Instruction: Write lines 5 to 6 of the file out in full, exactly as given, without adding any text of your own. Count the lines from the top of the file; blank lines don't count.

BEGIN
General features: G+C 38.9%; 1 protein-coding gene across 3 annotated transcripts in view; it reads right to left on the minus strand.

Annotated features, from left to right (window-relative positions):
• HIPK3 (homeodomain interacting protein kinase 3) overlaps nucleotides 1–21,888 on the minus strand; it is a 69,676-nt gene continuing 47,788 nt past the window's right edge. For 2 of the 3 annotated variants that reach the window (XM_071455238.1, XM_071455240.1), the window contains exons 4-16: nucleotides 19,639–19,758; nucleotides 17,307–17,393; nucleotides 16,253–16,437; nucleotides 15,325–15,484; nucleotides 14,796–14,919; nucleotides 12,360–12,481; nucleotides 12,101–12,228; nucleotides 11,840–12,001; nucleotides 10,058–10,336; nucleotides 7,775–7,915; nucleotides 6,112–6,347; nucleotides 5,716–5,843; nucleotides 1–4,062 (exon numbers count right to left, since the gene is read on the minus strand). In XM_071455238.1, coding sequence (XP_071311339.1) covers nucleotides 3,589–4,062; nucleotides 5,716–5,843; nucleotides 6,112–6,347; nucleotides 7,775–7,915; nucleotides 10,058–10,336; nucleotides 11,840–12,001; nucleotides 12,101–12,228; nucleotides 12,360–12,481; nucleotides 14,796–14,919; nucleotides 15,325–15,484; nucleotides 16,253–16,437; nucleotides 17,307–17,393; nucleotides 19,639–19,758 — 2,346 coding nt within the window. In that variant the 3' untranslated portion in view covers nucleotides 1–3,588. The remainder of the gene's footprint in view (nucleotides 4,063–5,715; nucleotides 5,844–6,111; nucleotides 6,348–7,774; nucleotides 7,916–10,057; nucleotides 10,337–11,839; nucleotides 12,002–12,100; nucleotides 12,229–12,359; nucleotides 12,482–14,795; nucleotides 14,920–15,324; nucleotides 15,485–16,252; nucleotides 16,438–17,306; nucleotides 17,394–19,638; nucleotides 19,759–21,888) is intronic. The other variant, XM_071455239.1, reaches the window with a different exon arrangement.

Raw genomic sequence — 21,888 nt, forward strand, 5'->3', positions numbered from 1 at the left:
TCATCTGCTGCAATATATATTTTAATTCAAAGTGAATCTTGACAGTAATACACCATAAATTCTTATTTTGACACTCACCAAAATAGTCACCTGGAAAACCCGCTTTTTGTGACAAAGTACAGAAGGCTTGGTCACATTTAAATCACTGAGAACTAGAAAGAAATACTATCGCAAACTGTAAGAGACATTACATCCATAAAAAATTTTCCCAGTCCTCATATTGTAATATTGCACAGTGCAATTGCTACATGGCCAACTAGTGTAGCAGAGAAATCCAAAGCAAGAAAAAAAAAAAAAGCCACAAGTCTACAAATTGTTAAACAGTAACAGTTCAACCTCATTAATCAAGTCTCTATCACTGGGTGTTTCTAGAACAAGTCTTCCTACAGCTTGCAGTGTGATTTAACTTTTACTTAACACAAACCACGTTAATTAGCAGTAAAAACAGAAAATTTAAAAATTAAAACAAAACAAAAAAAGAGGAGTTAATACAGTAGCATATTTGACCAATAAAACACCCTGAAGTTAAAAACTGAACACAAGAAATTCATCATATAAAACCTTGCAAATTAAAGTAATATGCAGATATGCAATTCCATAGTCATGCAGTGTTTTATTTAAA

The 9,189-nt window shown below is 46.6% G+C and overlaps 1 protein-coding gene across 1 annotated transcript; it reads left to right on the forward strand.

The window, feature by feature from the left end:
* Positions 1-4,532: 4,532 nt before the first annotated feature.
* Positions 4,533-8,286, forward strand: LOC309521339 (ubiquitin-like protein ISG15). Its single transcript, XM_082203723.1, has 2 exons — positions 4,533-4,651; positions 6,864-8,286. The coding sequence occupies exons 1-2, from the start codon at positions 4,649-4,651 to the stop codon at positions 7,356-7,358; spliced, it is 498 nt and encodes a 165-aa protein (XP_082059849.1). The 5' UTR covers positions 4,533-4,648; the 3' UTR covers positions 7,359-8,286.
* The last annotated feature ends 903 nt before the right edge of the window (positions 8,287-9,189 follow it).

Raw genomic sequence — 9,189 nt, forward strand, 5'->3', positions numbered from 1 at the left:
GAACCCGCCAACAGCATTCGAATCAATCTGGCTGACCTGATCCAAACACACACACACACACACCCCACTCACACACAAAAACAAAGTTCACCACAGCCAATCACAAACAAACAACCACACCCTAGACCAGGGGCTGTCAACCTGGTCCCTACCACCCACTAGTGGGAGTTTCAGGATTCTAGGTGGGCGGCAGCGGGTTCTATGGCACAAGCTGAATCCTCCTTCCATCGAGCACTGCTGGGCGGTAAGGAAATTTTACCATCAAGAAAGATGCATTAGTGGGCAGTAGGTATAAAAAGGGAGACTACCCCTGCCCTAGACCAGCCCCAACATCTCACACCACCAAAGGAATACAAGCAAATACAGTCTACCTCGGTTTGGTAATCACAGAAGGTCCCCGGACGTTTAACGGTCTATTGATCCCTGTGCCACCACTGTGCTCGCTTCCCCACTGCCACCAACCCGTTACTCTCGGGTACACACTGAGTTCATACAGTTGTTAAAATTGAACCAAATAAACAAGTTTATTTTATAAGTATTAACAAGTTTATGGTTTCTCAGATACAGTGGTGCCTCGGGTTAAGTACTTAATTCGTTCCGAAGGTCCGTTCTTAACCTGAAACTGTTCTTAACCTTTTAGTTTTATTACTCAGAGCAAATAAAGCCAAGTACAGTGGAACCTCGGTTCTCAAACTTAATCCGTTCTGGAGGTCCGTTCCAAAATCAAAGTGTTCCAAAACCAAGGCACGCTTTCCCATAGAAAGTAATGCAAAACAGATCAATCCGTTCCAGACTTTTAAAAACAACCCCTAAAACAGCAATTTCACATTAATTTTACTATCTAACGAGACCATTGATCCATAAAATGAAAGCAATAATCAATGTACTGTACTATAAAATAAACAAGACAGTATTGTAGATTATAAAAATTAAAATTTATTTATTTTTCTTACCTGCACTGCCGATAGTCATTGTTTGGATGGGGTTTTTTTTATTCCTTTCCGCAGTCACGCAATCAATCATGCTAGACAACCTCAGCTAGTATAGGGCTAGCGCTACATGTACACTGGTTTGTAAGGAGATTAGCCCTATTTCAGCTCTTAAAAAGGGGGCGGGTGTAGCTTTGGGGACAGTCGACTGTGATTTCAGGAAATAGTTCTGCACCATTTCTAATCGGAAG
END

TCATCTGCTGCAATATATATTTTAATTCAAAGTGAATCTTGACAGTAATACACCATAAATTCTTATTTTGACACTCACCAAAATAGTCACCTGGAAAACCCGCTTTTTGTGACAAAGTACAGAAGGCTTGGTCACATTTAAATCACTGAGAACTAGAAAGAAATACTATCGCAAACTGTAAGAGACATTACATCCATAAAAAATTTTCCCAGTCCTCATATTGTAATATTGCACAGTGCAATTGCTACATGGCCAACTAGTGTAGCAGAGAAATCCAAAGCAAGAAAAAAAAAAAAAGCCACAAGTCTACAAATTGTTAAACAGTAACAGTTCAACCTCATTAATCAAGTCTCTATCACTGGGTGTTTCTAGAACAAGTCTTCCTACAGCTTGCAGTGTGATTTAACTTTTACTTAACACAAACCACGTTAATTAGCAGTAAAAACAGAAAATTTAAAAATTAAAACAAAACAAAAAAAGAGGAGTTAATACAGTAGCATATTTGACCAATAAAACACCCTGAAGTTAAAAACTGAACACAAGAAATTCATCATATAAAACCTTGCAAATTAAAGTAATATGCAGATATGCAATTCCATAGTCATGCAGTGTTTTATTTAAA

The 9,189-nt window shown below is 46.6% G+C and overlaps 1 protein-coding gene across 1 annotated transcript; it reads left to right on the forward strand.